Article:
What details does the author use to show the ways in which war is changing the atmosphere at Devon in A Separate Peace?  Chapters 6-10

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Beginning in chapter 6, Knowles writes, "Peace had deserted Devon," as the Winter Session begins with five of the younger teachers missing because they had left for war (35). The boys also notice Mr. Pike wearing his naval uniform at Devon's opening ceremony. In the next chapter, the students help in the war effort by harvesting the local apple crop because the harvesters have either enlisted in the army or gone to work in war factories. The students also volunteer to shovel snow from the railroads as part of the Emergency Usefulness policy. They watch as the young recruits in their uniforms pass by in cars after they cleared the tracks. Gene also mentions that the boys at Devon continually discuss whether or not they should enlist early in order to avoid being drafted into an unwanted branch of the military. In chapter 9, Leper Lepellier is the first to enlist and humorous rumors begin to circulate about his fantastic military accomplishments throughout the Butt Room. Leper decided to join after watching a fascinating presentation about ski troops in the Army. Clearly, Devon is becoming a hotbed for recruiting, which intrigues the impressionable students. Many students throughout Devon think about their future in the armed forces and dream of becoming military heroes.

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The war first makes its incursion into the atmosphere at Devon in small ways, "beginning almost humorously with announcements about maids and days spent at apple picking" (Ch.7).  The winter session begins with the reestablishment of rigid discipline and precision.  It is announced that "maids (have) disappeared 'for the Duration'", and of the returning faculty, Mr. Pike appears "in his Naval ensign's uniform", and it is discovered that "five of the younger teachers (are) missing, gone into the war" (Ch.6).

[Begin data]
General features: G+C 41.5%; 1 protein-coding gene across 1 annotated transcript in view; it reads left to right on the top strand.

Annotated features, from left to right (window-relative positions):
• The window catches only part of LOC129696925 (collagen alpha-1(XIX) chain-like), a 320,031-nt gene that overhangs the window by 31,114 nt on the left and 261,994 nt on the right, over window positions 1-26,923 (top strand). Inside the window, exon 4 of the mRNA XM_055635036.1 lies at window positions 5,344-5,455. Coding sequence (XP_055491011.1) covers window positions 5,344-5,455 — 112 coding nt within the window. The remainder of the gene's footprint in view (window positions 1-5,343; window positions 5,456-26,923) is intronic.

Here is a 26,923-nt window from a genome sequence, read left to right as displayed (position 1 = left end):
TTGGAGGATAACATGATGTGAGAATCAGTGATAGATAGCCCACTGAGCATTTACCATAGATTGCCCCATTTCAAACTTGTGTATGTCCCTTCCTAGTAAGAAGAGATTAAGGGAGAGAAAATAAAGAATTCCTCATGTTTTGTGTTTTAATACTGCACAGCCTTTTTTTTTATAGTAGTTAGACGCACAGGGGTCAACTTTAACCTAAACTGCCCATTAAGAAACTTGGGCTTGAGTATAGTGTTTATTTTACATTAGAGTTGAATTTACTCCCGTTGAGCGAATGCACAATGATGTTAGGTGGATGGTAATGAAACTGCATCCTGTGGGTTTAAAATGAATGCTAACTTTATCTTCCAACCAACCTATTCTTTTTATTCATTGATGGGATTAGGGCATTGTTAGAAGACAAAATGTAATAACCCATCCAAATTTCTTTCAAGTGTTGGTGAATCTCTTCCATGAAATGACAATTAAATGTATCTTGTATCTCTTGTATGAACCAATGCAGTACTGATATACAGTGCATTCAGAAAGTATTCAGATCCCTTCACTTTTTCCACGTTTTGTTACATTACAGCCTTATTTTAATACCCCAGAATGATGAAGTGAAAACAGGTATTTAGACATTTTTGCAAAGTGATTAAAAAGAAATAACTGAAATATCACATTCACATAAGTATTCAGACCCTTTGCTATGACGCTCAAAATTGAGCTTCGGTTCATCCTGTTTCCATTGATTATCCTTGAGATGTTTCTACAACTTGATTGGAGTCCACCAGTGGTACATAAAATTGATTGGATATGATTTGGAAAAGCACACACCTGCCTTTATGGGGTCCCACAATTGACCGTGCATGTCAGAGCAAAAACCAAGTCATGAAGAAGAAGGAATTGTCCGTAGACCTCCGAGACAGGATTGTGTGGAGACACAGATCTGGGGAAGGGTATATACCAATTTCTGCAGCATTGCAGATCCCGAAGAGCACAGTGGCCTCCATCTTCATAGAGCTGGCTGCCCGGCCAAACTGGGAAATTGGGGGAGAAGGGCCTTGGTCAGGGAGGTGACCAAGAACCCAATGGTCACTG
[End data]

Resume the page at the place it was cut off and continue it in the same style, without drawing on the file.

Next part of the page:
The war begins to touch the students' lives directly with the first snows, which approach "like noiseless invaders conquering because they (take) possession so gently".  The boys are called to help with the local apple crops, which are "threatening to rot because the harvesters (have) all gone into the army or war factories".  Then, when the railroads are paralyzed by heavy snow, "two hundred volunteers (are) solicited to spend the day shoveling...as part of the Emergency Usefulness Policy".  The reality of the war is emphatically brought home when the students, who have just finished clearing the track, stand aside to greet the first incoming train.  It is a troop train, populated by young soldiers not much older than the Devon boys, who, although they "are probably just recruits...(give) the impression of being an elite as they are carried past...drab ranks" (Ch.7).

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